One of the first questions everyone has is how you position your hand on the board and if you ever search fingerboarding on the internet, sometimes you see people with their hands flat on the fingerboard or maybe with their third ring finger curled. What does it all mean?
Well, in fingerboarding, just like with skateboarding, there is style. So, you can actually do with whichever way is most for you. But, a lot of people choose to get that third finger out of the way or just keep their hand flat. So, it really just comes down to what's more comfortable and what you see as more stylish.
Another important basic to know about fingerboarding is the speed at which you approach the obstacles. Most people when they start out fingerboarding, they do it quick and choppy and try to hop onto the obstacles very quickly. Really, with fingerboarding, it is all about mimicking skateboarding, trying to create the same flow, trying to do tricks with the same speed, and try to make tricks as realistic as possible.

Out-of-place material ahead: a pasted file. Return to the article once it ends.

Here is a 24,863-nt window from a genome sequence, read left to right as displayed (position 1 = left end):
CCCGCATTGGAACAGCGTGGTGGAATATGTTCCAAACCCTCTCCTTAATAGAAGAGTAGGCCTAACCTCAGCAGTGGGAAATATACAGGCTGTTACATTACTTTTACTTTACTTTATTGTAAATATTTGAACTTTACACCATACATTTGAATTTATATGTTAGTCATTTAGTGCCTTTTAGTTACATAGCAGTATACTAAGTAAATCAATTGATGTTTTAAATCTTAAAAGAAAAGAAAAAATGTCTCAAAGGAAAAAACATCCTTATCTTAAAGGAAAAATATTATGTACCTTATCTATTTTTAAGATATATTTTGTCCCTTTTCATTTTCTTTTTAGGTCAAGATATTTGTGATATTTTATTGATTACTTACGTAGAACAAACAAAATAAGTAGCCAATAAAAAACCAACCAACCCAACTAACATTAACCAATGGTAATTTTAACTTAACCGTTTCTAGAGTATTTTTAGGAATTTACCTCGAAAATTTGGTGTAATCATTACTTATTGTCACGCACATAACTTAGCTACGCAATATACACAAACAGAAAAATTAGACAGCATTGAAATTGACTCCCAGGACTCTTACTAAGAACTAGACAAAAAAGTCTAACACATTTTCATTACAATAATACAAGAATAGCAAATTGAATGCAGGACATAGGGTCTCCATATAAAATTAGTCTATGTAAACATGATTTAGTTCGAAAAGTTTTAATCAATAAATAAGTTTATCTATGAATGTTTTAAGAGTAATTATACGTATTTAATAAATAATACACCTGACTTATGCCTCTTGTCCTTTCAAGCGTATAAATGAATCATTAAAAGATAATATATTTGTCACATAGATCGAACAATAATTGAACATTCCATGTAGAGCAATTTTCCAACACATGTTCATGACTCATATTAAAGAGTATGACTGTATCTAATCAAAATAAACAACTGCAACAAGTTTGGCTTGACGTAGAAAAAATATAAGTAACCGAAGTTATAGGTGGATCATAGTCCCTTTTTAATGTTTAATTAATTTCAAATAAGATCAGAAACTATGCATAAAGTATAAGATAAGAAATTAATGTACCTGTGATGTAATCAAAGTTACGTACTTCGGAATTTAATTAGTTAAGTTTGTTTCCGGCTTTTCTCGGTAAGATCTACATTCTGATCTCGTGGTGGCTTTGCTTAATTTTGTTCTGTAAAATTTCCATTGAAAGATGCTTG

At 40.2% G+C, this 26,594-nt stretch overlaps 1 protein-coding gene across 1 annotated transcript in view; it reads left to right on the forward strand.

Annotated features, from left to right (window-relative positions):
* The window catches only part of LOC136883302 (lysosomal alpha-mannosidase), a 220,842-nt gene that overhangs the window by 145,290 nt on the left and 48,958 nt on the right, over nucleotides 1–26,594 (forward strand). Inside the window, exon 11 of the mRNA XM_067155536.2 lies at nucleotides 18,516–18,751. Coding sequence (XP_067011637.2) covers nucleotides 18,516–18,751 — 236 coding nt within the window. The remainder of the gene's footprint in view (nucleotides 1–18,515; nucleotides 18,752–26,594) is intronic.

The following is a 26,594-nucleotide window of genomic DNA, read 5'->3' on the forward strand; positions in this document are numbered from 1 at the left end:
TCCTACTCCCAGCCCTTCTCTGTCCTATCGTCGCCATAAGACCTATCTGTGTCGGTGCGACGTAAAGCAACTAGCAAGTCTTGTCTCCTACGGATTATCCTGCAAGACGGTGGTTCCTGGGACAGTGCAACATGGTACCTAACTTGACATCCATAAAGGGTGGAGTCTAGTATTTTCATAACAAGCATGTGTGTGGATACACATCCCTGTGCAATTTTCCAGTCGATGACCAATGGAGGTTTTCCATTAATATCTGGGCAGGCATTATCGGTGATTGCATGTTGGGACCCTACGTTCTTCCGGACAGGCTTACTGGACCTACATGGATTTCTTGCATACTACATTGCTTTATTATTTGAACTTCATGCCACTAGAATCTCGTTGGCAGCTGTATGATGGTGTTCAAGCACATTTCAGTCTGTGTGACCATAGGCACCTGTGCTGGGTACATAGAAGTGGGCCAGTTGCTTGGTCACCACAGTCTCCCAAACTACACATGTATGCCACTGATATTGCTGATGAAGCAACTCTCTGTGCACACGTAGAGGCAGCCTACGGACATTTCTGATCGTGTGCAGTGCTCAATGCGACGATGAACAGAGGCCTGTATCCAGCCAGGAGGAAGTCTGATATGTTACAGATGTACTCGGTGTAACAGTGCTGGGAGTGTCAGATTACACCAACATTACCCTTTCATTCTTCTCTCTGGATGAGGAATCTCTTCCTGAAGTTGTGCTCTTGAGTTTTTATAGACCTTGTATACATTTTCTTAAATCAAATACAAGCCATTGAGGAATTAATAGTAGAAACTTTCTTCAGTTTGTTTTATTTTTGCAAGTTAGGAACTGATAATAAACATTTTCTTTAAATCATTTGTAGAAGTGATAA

A lot of fingerboarders when they first start out, always seem to try to go for the ollie or try to land the kick flip right away and they just can't seem to get it, they get frustrated, and they give up. To that, I say, you have to start small. You have to start with the pop shoving, get control of the fingerboard, learn how to position your fingers in a way that is comfortable. And you have to practice. That's what it really all comes down to. If you want to learn complicated tricks, like the heel flip, the kick flip, even the tray flip, you have to start with the basics.